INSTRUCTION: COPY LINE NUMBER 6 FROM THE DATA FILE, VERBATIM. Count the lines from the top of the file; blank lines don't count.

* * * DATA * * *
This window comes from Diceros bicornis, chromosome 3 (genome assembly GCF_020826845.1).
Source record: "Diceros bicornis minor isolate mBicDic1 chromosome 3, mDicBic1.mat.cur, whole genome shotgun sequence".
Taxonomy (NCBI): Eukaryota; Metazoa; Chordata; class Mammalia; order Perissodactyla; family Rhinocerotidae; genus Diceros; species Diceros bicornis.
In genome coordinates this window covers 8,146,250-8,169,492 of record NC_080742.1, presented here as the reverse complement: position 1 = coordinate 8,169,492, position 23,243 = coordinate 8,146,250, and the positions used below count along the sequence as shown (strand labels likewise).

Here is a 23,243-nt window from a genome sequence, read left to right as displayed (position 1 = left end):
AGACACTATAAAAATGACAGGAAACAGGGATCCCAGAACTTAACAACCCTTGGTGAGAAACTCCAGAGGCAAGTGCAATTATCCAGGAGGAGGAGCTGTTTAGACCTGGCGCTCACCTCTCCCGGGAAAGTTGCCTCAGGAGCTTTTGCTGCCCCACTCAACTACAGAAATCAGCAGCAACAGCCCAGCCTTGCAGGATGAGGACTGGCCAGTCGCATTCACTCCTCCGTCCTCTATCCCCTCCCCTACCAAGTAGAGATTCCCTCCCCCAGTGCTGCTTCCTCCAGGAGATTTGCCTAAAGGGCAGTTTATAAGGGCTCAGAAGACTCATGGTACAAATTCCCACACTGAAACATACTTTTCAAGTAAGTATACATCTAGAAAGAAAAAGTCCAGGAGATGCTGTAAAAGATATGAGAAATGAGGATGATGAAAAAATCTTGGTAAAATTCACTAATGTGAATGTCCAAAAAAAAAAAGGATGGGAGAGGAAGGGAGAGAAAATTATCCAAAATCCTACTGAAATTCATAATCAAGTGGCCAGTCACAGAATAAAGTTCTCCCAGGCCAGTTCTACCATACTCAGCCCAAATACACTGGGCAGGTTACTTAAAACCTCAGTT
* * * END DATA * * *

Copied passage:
AGACACTATAAAAATGACAGGAAACAGGGATCCCAGAACTTAACAACCCTTGGTGAGAAACTCCAGAGGCAAGTGCAATTATCCAGGAGGAGGAGCTGTTTAGACCTGGCGCTCACCTCTCCCGGGAAAGTTGCCTCAGGAGCTTTTGCTGCCCCACTCAACTACAGAAATCAGCAGCAACAGCCCAGCCTTGCAGGATGAGGACTGGCCAGTCGCATTCACTCCTCCGTCCTCTATCCCCTCCCCTACCAAGTAGAGATTCCCTCCCCCAGTGCTGCTTCCTCCAGGAGATTTGCCTAAAGGGCAGTTTATAAGGGCTCAGAAGACTCATGGTACAAATTCCCACACTGAAACATACTTTTCAAGTAAGTATACATCTAGAAAGAAAAAGTCCAGGAGATGCTGTAAAAGATATGAGAAATGAGGATGATGAAAAAATCTTGGTAAAATTCACTAATGTGAATGTCCAAAAAAAAAAAGGATGGGAGAGGAAGGGAGAGAAAATTATCCAAAATCCTACTGAAATTCATAATCAAGTGGCCAGTCACAGAATAAAGTTCTCCCAGGCCAGTTCTACCATACTCAGCCCAAATACACTGGGCAGGTTACTTAAAACCTCAGTT